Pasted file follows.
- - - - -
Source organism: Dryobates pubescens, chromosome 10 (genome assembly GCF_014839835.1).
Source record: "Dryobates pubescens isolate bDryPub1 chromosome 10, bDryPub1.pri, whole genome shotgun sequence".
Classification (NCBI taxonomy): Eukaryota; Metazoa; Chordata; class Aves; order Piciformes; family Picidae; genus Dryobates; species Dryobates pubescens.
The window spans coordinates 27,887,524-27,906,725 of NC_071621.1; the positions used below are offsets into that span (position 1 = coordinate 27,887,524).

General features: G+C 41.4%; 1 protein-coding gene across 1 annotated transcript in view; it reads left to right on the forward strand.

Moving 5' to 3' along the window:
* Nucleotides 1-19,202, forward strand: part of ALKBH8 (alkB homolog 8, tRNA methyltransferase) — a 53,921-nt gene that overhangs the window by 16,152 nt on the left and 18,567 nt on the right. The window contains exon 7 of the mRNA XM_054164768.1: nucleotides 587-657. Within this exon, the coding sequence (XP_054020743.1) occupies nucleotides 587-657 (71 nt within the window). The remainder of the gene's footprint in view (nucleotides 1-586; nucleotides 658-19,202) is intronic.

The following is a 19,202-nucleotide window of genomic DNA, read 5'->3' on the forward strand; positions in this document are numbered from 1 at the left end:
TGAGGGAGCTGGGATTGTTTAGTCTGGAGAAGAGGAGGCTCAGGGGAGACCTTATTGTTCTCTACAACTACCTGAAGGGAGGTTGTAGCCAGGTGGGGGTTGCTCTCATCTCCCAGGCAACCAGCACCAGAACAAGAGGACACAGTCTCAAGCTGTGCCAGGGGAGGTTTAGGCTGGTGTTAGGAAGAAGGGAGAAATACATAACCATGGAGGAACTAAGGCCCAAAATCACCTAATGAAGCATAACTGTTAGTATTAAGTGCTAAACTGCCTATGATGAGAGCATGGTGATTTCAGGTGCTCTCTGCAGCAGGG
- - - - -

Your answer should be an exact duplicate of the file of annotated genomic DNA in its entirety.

Source organism: Dryobates pubescens, chromosome 10 (genome assembly GCF_014839835.1).
Source record: "Dryobates pubescens isolate bDryPub1 chromosome 10, bDryPub1.pri, whole genome shotgun sequence".
Classification (NCBI taxonomy): Eukaryota; Metazoa; Chordata; class Aves; order Piciformes; family Picidae; genus Dryobates; species Dryobates pubescens.
The window spans coordinates 27,887,524-27,906,725 of NC_071621.1; the positions used below are offsets into that span (position 1 = coordinate 27,887,524).

General features: G+C 41.4%; 1 protein-coding gene across 1 annotated transcript in view; it reads left to right on the forward strand.

Moving 5' to 3' along the window:
* Nucleotides 1-19,202, forward strand: part of ALKBH8 (alkB homolog 8, tRNA methyltransferase) — a 53,921-nt gene that overhangs the window by 16,152 nt on the left and 18,567 nt on the right. The window contains exon 7 of the mRNA XM_054164768.1: nucleotides 587-657. Within this exon, the coding sequence (XP_054020743.1) occupies nucleotides 587-657 (71 nt within the window). The remainder of the gene's footprint in view (nucleotides 1-586; nucleotides 658-19,202) is intronic.

The following is a 19,202-nucleotide window of genomic DNA, read 5'->3' on the forward strand; positions in this document are numbered from 1 at the left end:
TGAGGGAGCTGGGATTGTTTAGTCTGGAGAAGAGGAGGCTCAGGGGAGACCTTATTGTTCTCTACAACTACCTGAAGGGAGGTTGTAGCCAGGTGGGGGTTGCTCTCATCTCCCAGGCAACCAGCACCAGAACAAGAGGACACAGTCTCAAGCTGTGCCAGGGGAGGTTTAGGCTGGTGTTAGGAAGAAGGGAGAAATACATAACCATGGAGGAACTAAGGCCCAAAATCACCTAATGAAGCATAACTGTTAGTATTAAGTGCTAAACTGCCTATGATGAGAGCATGGTGATTTCAGGTGCTCTCTGCAGCAGGG